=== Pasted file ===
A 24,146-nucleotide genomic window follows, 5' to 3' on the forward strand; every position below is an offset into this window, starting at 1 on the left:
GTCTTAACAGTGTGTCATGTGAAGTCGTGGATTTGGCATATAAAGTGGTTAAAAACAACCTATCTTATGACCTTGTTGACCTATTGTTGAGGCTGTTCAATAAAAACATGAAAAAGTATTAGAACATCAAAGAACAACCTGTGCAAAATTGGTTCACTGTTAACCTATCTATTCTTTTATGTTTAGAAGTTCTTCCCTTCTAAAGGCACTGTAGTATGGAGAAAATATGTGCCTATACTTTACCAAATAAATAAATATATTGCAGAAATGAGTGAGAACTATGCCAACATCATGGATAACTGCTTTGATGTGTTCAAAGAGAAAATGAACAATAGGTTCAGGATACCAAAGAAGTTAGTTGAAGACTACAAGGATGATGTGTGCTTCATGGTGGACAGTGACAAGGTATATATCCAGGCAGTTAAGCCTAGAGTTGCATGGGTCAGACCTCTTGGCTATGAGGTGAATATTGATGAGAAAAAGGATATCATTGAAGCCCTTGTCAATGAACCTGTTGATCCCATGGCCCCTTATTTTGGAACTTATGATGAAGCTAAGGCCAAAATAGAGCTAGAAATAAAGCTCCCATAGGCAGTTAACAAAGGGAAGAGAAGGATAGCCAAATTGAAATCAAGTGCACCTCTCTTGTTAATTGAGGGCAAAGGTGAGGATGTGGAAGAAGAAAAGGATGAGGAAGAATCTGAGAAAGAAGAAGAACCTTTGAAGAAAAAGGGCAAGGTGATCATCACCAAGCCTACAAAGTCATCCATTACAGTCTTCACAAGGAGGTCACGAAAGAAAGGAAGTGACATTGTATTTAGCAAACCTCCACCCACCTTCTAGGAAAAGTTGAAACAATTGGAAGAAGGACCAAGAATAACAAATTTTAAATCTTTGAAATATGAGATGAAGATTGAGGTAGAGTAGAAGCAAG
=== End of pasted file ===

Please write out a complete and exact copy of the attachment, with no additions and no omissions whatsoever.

A 24,146-nucleotide genomic window follows, 5' to 3' on the forward strand; every position below is an offset into this window, starting at 1 on the left:
GTCTTAACAGTGTGTCATGTGAAGTCGTGGATTTGGCATATAAAGTGGTTAAAAACAACCTATCTTATGACCTTGTTGACCTATTGTTGAGGCTGTTCAATAAAAACATGAAAAAGTATTAGAACATCAAAGAACAACCTGTGCAAAATTGGTTCACTGTTAACCTATCTATTCTTTTATGTTTAGAAGTTCTTCCCTTCTAAAGGCACTGTAGTATGGAGAAAATATGTGCCTATACTTTACCAAATAAATAAATATATTGCAGAAATGAGTGAGAACTATGCCAACATCATGGATAACTGCTTTGATGTGTTCAAAGAGAAAATGAACAATAGGTTCAGGATACCAAAGAAGTTAGTTGAAGACTACAAGGATGATGTGTGCTTCATGGTGGACAGTGACAAGGTATATATCCAGGCAGTTAAGCCTAGAGTTGCATGGGTCAGACCTCTTGGCTATGAGGTGAATATTGATGAGAAAAAGGATATCATTGAAGCCCTTGTCAATGAACCTGTTGATCCCATGGCCCCTTATTTTGGAACTTATGATGAAGCTAAGGCCAAAATAGAGCTAGAAATAAAGCTCCCATAGGCAGTTAACAAAGGGAAGAGAAGGATAGCCAAATTGAAATCAAGTGCACCTCTCTTGTTAATTGAGGGCAAAGGTGAGGATGTGGAAGAAGAAAAGGATGAGGAAGAATCTGAGAAAGAAGAAGAACCTTTGAAGAAAAAGGGCAAGGTGATCATCACCAAGCCTACAAAGTCATCCATTACAGTCTTCACAAGGAGGTCACGAAAGAAAGGAAGTGACATTGTATTTAGCAAACCTCCACCCACCTTCTAGGAAAAGTTGAAACAATTGGAAGAAGGACCAAGAATAACAAATTTTAAATCTTTGAAATATGAGATGAAGATTGAGGTAGAGTAGAAGCAAG